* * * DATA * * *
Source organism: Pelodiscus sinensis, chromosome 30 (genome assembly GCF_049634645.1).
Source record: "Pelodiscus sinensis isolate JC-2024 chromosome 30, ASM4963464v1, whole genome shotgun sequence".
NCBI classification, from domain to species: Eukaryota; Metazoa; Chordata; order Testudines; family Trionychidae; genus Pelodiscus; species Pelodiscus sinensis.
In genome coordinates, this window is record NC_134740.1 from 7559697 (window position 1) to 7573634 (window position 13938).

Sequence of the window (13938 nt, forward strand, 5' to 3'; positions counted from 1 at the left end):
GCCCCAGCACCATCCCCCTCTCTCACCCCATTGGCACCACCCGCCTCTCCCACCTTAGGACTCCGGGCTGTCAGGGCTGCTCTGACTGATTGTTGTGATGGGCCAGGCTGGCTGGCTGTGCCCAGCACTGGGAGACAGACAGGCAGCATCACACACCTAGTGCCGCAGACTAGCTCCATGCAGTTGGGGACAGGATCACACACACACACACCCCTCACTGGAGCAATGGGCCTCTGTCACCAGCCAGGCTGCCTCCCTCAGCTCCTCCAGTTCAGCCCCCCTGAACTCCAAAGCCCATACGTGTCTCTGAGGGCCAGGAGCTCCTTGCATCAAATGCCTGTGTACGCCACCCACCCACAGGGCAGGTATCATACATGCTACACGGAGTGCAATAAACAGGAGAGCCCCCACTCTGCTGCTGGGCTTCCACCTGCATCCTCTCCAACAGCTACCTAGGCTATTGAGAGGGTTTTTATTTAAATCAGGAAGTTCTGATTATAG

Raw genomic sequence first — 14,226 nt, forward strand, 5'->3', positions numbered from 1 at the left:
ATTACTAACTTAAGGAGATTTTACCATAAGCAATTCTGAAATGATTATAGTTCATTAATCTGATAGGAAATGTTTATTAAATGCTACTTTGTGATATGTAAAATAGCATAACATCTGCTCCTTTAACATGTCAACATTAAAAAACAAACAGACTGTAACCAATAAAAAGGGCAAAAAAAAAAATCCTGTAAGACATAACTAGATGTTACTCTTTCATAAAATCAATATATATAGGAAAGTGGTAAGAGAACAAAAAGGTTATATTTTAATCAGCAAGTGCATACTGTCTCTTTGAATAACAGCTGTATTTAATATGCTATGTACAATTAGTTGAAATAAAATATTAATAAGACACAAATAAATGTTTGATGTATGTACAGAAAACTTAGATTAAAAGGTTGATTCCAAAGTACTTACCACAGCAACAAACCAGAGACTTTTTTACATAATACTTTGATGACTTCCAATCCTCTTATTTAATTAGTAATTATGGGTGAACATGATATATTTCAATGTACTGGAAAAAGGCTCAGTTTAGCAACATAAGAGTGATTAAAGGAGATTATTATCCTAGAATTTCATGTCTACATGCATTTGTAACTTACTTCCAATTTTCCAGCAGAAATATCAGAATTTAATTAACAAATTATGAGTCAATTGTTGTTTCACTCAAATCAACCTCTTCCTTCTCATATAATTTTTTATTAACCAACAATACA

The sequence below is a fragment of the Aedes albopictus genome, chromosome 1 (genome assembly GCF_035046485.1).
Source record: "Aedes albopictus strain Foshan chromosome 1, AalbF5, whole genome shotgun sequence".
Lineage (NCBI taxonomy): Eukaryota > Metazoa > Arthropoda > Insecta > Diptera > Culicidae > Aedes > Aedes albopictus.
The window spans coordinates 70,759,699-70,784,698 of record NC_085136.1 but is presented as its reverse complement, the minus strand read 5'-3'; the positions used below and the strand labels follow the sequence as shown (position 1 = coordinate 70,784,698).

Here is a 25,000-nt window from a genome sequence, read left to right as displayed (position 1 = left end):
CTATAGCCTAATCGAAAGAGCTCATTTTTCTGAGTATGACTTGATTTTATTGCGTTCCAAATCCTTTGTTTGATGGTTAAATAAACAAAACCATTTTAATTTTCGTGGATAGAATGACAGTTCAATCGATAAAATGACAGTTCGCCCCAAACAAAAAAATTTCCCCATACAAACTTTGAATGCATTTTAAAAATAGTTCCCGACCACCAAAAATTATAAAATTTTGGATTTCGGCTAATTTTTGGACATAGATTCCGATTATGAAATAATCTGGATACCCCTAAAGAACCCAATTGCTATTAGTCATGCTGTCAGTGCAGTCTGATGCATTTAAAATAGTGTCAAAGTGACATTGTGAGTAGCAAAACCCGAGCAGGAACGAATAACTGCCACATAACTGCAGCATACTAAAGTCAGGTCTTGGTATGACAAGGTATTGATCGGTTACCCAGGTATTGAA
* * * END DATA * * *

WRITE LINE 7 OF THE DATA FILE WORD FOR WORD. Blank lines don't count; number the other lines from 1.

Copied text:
Raw genomic sequence first — 14,226 nt, forward strand, 5'->3', positions numbered from 1 at the left: